• Provenance analysis (reasoning, knowledge discovery, user-defined rules)
  • Annotation of scientific data using provenance ontologies
  • Role of provenance in social networks, social media and Web 2.0 (mashups)
  • Interoperability and propagation of provenance across applications
  • Large scale storage and efficient querying of provenance
  • Provenance infrastructure for eScience, business, and Web applications
  • Role of provenance in scientific data management

Duration of the Workshop

The workshop is scheduled to be a full-day meeting.

Organization

Chairs

  • Amit Sheth
Amit Sheth is an educator, researcher, and entrepreneur. He is the LexisNexis Ohio Eminent Scholar for Advanced Data Management and Analysis and the director of Kno.e.sis Center at the Wright State University. He has some of the best cited papers (h-index 58) in information integration, workflow management, Semantic Web and semantic web services, and his research interests includes semantics-empowered sensor and social computing on the Web. His research has led to two companies and many deployed systems and applications. http://knoesis.org/amit
  • Vassilis Christophides
Vassilis Christophides is an Associate Professor at the Department of Computer Science, University of Crete, and affiliated researcher at the FORTH-ICS, Hellas. His main research interests include Semantic Web and Peer-to-Peer information management systems, semistructured and XML/RDF data models and query languages as well as description and composition languages for e-services. He has published over 60 articles in international conferences and journals and received the 2004 SIGMOD Test of Time Award and the Best Paper Award at the 2nd and 6th International Semantic Web Conference in 2003 and 2007. http://www.ics.forth.gr/~christop/

Organizing Committee/PC Co-Chairs

  • Juliana Freire, University of Utah
Juliana Freire is an Associate Professor at the School of Computing at the University of Utah. Before, she was member of technical staff at the Database Systems Research Department at Bell Laboratories (Lucent Technologies) and an Assistant Professor at OGI/OHSU. An important theme is Professor Freire's work is the development of data management technology to address new problems introduced by emerging applications, including the Web and scientific applications. Her recent research has focused on two main topics: scientific data management and Web mining. Within scientific data management, she is best known for her work in provenance and scientific workflows, and for being a co-creator of VisTrails.
Further details are at: http://www.cs.utah.edu/~juliana/
  • Paolo Missier, University of Manchester, UK
Paolo Missier joined the School of Computer Science, University of Manchester as a doctoral student in 2004 and then as a Research Fellow since 2008. . His recent research interests are in data and information quality, process automation and workflow technology and its implications for data and metadata management. Prior to joining academia, Paolo was a Research Scientist at Bellcore (Telcordia), NJ, USA and then an independent consultant for the Italian Public Administration, an independent researcher on national Italian and EU projects, as well as an adjunct Professor in Databases in Milano, Italy.
Further details are at: http://www.cs.man.ac.uk/~pmissier/
  • Satya S. Sahoo, Kno.e.sis Center, Wright State University
Satya Sahoo is a researcher and doctoral student at the Kno.e.sis Center, Wright State University. His research interests include semantic provenance, knowledge representation, and information integration in biomedical and sensor domains. He has defined a formal logic-based provenance management framework for scientific data (part of the NIH-funded project Semantic PSE for T.cruzi).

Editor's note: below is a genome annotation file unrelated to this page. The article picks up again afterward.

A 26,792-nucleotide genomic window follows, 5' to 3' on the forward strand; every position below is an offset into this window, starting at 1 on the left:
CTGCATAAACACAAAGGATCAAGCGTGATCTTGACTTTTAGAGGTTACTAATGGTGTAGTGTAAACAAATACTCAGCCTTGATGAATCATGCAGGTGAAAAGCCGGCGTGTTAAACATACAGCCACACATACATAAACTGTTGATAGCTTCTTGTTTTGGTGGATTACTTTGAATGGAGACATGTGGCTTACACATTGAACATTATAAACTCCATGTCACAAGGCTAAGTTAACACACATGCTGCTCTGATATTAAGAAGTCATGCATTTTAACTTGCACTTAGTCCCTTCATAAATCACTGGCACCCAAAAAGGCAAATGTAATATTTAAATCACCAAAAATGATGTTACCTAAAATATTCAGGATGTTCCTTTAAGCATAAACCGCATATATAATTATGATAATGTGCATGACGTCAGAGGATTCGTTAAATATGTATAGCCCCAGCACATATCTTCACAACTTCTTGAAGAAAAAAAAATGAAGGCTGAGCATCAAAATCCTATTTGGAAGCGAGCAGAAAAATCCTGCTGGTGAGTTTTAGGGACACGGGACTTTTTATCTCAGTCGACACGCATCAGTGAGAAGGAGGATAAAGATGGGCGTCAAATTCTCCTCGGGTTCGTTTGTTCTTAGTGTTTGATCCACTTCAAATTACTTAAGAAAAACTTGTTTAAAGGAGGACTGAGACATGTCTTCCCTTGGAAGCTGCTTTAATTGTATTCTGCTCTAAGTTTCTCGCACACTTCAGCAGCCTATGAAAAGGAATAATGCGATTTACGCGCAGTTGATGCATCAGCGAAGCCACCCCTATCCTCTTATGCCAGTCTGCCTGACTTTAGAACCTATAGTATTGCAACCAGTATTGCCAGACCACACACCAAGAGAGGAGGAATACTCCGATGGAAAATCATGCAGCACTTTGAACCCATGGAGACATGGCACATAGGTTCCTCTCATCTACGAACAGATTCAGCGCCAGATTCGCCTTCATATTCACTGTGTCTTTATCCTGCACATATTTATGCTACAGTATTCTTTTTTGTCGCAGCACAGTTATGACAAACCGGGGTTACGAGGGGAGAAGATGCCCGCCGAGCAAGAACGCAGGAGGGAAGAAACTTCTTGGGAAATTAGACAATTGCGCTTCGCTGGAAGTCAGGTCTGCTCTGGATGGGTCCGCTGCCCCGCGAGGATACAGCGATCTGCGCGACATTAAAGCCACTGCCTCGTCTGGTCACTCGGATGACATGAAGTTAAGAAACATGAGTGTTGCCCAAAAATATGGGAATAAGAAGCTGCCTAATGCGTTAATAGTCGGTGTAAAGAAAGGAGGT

Further details are at: http://cci.case.edu/cci/index.php/Satya_Sahoo, Email: satyasahoo@ieee.org

Program Committee

  • Aleksander Slominski, IBM Research
  • Bertram Ludäscher, University of California Davis
  • Beth Plale, Indiana University
  • Claudio Silva, University of Utah
  • Francisco Curbera, IBM Research
  • Giorgos Flouris, FORTH-ICS, Greece
  • Ilkay Altintas, San Diego Supercomputer Center, UCSD
  • James Cheney, University of Edinburgh
  • Jun Zhao, Oxford University
  • Kei Cheung, Yale University
  • Krishnaprasad Thirunarayan, Wright State University
  • Luc Moreau, University of Southampton
  • Nirmal Mukhi, IBM Research
  • Olivier Bodenreider, National Library of Medicine, NIH
  • Paulo Pinheiro da Silva, University of Texas at El Paso
  • Peter Fox, Tetherless World Research Constellation, RPI
  • Roger Barga, Microsoft Research
  • Sarah Cohen-Boulakia, Universite Paris-Sud
  • Sudha Ram, Arizona State University
  • Val Tannen, University of Pennsylvania
  • Yogesh Simmhan, Microsoft Research

Submissions of Papers

Submissions and reviewing will be handled using the EasyChair reviewing system. Submitted papers will be refereed by at least three members the Program Committee. Accepted papers will be published as CEUR Workshop Proceedings and also made available to attendees on an electronic media (either CD or USB stick).

All submissions should be maximum 6 pages long (in IEEE format http://www.ieee.org/web/publications/pubservices/confpub/AuthorTools/conferenceTemplates.html) in PDF format.

Please submit your paper using the EasyChair site at: http://www.easychair.org/conferences/?conf=swpm2009

Important Dates

  • Submissions due(Closed): Friday, August 14, 2009 23:59 (11:59pm) Hawaii time
  • Notification: Monday, August 31, 2009
  • Camera ready papers due: October 2, 2009
  • Workshop Date: October 25 2009, Westfields Conference Center, Washington D.C., USA.

References

  1. Hey T, Trefethen, A. E. . Cyberinfrastructure for e-Science. Science 2005;308(5723):817 - 821.
  2. Maximilien EM, Ranabahu, A., Gomadam, K. An Online Platform for Web APIs and Service Mashups. IEEE Internet Computing 2008;12(5):32-43.
  3. www.nbirn.net.
  4. http://bioontology.org.
  5. http://pan-starrs.ifa.hawaii.edu/.
  6. http://www.neptune.washington.edu/.
  7. Sizov S. What Makes You Think That? The Semantic Web's Proof Layer. IEEE Intelligent Systems 2007;22(6):94-99.
  8. Sahoo SS, Sheth, A., Henson, C. Semantic Provenance for eScience: Managing the Deluge of Scientific Data. IEEE Internet Computing 2008;12(4):46-54.
  9. Santos E, Lins, L., Ahrens, J.P., Freire, J., Silva, C.T. A First Study on Clustering Collections of Workflow Graphs. In: IPAW 2008. Utah; 2008.
  10. http://www.mygrid.org.uk/.
  11. Freire J, Silva, C.T., Callahan, S.P., Santos, E., Scheidegger,C. E., Vo, H.T. . Managing Rapidly-Evolving Scientific Workflows. In: proceedings of the International Provenance and Annotation Workshop (IPAW); 2006.
  12. http://wiki.esi.ac.uk/Principles_of_Provenance.
  13. http://spcdis.hao.ucar.edu/.
  14. http://knoesis.wright.edu/research/semsci/projects/tcruzi/.